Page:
* Translated from the original document in the Archives of Orleans, France; also see “Sortes and Sortilegium;” “Life of Peter de Blois.”

“Miracles and Modern Spiritualism.”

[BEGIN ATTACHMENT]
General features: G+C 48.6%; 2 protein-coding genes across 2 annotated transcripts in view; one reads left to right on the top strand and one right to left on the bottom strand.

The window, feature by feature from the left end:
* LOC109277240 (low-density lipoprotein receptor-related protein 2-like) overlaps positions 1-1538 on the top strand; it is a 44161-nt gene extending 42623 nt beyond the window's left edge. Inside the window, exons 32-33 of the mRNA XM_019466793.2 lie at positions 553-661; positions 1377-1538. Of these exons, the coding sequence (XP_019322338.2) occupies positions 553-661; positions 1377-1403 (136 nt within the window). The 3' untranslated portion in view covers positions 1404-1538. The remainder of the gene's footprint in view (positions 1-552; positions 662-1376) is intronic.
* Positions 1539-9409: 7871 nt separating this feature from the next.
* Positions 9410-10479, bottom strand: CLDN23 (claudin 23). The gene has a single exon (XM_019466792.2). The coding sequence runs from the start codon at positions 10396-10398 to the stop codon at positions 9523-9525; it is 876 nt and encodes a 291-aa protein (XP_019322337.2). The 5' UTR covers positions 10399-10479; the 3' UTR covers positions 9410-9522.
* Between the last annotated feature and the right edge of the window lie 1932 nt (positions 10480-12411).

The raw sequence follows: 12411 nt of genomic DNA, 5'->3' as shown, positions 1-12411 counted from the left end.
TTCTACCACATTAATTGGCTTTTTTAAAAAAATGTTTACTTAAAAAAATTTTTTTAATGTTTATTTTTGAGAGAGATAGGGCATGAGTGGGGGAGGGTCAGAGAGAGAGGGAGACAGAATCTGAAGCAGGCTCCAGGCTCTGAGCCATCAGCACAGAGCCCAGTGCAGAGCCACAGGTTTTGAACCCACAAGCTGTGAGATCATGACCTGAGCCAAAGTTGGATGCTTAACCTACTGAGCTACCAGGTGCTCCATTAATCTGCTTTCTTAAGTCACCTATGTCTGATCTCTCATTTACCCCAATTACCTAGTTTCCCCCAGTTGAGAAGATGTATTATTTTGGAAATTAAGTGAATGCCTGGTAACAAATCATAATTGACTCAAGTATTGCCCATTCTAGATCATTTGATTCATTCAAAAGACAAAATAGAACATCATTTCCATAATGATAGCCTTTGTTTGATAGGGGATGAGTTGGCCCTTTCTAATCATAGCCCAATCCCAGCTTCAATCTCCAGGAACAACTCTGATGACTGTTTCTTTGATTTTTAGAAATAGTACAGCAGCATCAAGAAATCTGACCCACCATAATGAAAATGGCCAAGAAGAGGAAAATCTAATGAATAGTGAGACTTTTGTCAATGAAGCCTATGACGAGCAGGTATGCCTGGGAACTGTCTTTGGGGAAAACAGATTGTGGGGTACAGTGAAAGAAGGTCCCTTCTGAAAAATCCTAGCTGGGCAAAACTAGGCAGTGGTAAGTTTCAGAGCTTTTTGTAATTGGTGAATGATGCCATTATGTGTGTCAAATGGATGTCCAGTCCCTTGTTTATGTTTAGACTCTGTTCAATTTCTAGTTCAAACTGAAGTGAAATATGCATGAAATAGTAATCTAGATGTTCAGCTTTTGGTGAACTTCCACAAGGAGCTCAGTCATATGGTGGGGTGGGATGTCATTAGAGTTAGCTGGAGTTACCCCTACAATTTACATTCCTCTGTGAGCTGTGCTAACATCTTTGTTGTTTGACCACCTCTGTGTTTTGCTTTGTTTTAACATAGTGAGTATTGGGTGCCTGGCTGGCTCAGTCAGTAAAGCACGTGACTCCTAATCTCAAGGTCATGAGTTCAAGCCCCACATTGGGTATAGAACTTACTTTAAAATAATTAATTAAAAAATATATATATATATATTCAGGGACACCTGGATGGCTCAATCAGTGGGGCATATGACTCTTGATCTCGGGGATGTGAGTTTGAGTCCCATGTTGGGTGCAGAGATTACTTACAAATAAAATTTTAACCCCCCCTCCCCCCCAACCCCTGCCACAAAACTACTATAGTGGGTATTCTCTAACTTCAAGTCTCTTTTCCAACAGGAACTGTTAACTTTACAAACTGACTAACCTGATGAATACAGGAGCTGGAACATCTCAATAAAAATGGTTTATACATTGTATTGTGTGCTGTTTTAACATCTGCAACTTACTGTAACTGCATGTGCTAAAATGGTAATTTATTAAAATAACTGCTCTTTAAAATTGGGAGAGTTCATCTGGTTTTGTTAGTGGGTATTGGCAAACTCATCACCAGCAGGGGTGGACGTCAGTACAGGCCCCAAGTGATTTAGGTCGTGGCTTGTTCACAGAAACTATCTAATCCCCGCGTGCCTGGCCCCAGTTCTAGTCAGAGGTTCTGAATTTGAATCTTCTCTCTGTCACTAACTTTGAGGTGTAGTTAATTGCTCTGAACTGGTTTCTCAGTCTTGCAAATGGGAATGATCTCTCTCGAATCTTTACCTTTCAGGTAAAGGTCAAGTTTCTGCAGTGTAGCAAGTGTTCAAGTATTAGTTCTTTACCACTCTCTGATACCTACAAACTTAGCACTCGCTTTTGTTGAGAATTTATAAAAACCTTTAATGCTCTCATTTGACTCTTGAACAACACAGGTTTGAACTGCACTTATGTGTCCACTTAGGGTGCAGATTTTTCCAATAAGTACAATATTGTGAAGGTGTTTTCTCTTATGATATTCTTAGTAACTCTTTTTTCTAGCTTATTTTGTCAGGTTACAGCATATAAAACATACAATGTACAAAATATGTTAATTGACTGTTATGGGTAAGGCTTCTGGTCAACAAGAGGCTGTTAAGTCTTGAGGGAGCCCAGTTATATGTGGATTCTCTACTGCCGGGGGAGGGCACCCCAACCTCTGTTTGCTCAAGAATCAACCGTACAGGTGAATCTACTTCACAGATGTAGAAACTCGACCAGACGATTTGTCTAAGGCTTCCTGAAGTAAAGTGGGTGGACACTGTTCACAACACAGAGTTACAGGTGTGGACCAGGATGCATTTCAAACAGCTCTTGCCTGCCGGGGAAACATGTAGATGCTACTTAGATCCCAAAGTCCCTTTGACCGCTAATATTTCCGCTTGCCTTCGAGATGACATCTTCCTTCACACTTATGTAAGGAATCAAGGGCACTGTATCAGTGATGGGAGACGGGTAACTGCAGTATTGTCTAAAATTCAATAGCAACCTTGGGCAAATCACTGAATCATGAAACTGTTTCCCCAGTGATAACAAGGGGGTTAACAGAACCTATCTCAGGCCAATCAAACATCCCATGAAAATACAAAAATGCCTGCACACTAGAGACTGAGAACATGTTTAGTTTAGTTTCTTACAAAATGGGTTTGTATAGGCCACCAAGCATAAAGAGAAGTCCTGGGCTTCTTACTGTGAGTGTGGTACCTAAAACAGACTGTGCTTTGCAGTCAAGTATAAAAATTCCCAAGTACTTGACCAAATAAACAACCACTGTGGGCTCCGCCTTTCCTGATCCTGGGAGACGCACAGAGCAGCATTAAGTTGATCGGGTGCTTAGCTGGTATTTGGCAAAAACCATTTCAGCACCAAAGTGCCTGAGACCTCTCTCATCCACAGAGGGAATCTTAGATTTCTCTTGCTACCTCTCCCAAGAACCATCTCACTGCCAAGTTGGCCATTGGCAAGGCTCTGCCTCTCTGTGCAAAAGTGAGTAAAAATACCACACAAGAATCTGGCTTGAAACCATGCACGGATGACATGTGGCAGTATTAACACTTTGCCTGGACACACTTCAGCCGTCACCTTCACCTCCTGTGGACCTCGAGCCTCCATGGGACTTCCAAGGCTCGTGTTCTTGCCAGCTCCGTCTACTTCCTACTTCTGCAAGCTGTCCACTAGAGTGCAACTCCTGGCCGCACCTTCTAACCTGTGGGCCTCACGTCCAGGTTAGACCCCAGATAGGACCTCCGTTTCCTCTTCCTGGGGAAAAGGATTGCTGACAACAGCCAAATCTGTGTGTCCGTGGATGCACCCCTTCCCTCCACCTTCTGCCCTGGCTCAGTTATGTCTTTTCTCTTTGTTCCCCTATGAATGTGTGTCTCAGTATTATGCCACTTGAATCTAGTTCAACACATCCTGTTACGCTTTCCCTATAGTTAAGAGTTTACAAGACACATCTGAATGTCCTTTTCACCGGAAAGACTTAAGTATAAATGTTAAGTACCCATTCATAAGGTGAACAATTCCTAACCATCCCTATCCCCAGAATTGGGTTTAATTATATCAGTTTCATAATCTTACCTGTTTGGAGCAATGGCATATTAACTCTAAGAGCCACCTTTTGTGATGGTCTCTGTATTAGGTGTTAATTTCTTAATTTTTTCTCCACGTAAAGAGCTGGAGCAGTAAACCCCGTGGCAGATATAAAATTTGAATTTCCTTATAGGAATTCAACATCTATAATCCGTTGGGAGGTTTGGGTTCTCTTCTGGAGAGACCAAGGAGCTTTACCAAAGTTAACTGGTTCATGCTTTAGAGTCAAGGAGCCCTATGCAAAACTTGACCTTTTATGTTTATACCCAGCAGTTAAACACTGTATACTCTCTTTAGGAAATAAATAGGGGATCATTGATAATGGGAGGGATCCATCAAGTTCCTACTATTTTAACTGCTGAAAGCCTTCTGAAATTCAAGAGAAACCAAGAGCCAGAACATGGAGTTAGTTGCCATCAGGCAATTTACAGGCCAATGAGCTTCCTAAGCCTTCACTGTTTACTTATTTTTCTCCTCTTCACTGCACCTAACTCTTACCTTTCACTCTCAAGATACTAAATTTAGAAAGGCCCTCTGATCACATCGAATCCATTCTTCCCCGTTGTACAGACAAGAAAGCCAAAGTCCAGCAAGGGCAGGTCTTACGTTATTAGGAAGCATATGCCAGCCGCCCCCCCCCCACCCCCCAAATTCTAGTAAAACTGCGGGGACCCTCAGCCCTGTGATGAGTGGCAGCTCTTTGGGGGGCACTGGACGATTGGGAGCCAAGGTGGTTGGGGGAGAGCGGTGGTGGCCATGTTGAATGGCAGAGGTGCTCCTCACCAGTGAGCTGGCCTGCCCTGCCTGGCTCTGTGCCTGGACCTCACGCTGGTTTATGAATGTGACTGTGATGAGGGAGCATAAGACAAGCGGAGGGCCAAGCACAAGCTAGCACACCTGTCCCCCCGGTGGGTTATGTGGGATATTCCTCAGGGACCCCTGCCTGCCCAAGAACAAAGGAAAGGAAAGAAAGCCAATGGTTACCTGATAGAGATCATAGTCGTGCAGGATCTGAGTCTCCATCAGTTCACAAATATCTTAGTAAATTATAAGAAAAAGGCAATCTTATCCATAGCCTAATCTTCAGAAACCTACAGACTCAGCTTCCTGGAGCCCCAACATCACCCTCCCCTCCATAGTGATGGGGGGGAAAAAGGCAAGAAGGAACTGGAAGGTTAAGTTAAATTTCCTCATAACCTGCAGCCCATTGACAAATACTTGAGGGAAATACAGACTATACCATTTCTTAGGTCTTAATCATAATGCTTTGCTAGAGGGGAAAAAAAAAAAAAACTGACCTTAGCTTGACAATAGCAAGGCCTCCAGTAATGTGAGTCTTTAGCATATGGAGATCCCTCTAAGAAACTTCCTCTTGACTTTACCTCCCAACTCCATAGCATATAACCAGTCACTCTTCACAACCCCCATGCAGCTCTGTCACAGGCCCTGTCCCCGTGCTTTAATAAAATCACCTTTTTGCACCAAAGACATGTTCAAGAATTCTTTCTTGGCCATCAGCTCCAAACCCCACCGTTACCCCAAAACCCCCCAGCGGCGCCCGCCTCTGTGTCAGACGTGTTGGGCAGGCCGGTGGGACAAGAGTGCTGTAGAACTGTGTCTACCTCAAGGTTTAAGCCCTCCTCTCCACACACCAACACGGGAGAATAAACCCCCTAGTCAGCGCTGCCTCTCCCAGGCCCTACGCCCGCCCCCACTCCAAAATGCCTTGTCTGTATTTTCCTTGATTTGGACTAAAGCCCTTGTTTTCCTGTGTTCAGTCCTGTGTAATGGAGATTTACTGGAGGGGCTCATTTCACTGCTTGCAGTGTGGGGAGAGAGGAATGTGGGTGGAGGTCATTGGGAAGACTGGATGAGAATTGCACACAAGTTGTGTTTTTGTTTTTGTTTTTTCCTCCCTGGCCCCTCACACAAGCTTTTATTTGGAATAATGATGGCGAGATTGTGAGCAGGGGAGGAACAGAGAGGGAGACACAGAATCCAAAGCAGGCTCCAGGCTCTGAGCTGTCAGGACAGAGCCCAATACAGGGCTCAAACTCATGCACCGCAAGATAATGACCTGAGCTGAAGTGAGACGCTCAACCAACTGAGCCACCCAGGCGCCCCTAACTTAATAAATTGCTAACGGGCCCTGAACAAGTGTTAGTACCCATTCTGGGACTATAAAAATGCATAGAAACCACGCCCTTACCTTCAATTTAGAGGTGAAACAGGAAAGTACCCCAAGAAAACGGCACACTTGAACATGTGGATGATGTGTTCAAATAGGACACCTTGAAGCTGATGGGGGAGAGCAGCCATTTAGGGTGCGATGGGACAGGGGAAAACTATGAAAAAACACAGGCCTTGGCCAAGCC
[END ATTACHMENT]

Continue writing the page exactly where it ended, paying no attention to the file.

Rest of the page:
stition and belief in the Devil were as strong as ever, and Science had not yet dared to publicly measure her forces with those of supernatural Religion. Meanwhile the enemy had slowly but surely gained ground. All at once it broke out with an unexpected violence. “Miracles” began to appear in full daylight, and passed from their mystic seclusion into the domain of natural law, where the profane hand of Science was ready to strip off their sacerdotal mask. Still, for a time, the Church held her position, and with the powerful help of superstitious fear checked the progress of the intruding force. But, when in succession appeared mesmerists and somnambulists, reproducing the physical and mental phenomenon of ecstasy, hitherto believed to be the special gift of saints; when the passion for the turning tables had reached in France and elsewhere its climax of fury; when the psychography—alleged spiritual—from a simple curiosity had developed itself and settled into an unabated interest, and finally ebbed into religious mysticism; when the echoes aroused by the first raps of Rochester, crossing the oceans, spread until they were re-percussed from nearly every corner of the world—then, and only then, the Latin Church was fully awakened to a sense of danger. Wonder after wonder was reported to have occurred in the spiritual circles and the lecture-rooms of the mesmerists; the sick were healed, the blind made to see, the lame to walk, the deaf to hear. J. R. Newton in America, and Du Potet in France, were healing the multitude without the slightest claim to divine intervention. The great discovery of Mesmer, which reveals to the earnest inquirer the mechanism of nature, mastered, as if by magical power, organic and inorganic bodies.